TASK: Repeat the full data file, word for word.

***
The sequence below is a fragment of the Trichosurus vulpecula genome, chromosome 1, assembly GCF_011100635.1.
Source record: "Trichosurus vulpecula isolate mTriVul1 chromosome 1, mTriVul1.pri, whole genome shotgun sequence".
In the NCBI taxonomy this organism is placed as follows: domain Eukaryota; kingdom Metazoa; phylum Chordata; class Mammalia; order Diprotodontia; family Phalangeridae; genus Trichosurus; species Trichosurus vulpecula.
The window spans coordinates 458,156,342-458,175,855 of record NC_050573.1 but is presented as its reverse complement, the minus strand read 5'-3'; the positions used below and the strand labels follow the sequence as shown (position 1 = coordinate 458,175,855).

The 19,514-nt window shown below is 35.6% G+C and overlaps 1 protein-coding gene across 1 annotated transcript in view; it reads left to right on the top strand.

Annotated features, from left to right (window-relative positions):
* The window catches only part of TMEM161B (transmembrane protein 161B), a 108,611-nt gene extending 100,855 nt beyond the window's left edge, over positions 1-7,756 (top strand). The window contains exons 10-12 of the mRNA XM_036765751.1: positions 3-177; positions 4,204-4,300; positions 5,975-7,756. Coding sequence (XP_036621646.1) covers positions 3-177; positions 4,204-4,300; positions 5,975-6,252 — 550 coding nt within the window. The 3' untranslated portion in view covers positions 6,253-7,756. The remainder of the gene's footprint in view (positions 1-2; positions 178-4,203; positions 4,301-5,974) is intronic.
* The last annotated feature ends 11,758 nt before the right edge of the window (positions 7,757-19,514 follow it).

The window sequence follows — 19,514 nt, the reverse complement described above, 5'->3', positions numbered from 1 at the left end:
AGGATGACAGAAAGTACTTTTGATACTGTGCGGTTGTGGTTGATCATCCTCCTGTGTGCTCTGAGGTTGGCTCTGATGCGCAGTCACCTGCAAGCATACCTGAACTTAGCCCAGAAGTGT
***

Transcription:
The sequence below is a fragment of the Trichosurus vulpecula genome, chromosome 1, assembly GCF_011100635.1.
Source record: "Trichosurus vulpecula isolate mTriVul1 chromosome 1, mTriVul1.pri, whole genome shotgun sequence".
In the NCBI taxonomy this organism is placed as follows: domain Eukaryota; kingdom Metazoa; phylum Chordata; class Mammalia; order Diprotodontia; family Phalangeridae; genus Trichosurus; species Trichosurus vulpecula.
The window spans coordinates 458,156,342-458,175,855 of record NC_050573.1 but is presented as its reverse complement, the minus strand read 5'-3'; the positions used below and the strand labels follow the sequence as shown (position 1 = coordinate 458,175,855).

The 19,514-nt window shown below is 35.6% G+C and overlaps 1 protein-coding gene across 1 annotated transcript in view; it reads left to right on the top strand.

Annotated features, from left to right (window-relative positions):
* The window catches only part of TMEM161B (transmembrane protein 161B), a 108,611-nt gene extending 100,855 nt beyond the window's left edge, over positions 1-7,756 (top strand). The window contains exons 10-12 of the mRNA XM_036765751.1: positions 3-177; positions 4,204-4,300; positions 5,975-7,756. Coding sequence (XP_036621646.1) covers positions 3-177; positions 4,204-4,300; positions 5,975-6,252 — 550 coding nt within the window. The 3' untranslated portion in view covers positions 6,253-7,756. The remainder of the gene's footprint in view (positions 1-2; positions 178-4,203; positions 4,301-5,974) is intronic.
* The last annotated feature ends 11,758 nt before the right edge of the window (positions 7,757-19,514 follow it).

The window sequence follows — 19,514 nt, the reverse complement described above, 5'->3', positions numbered from 1 at the left end:
AGGATGACAGAAAGTACTTTTGATACTGTGCGGTTGTGGTTGATCATCCTCCTGTGTGCTCTGAGGTTGGCTCTGATGCGCAGTCACCTGCAAGCATACCTGAACTTAGCCCAGAAGTGT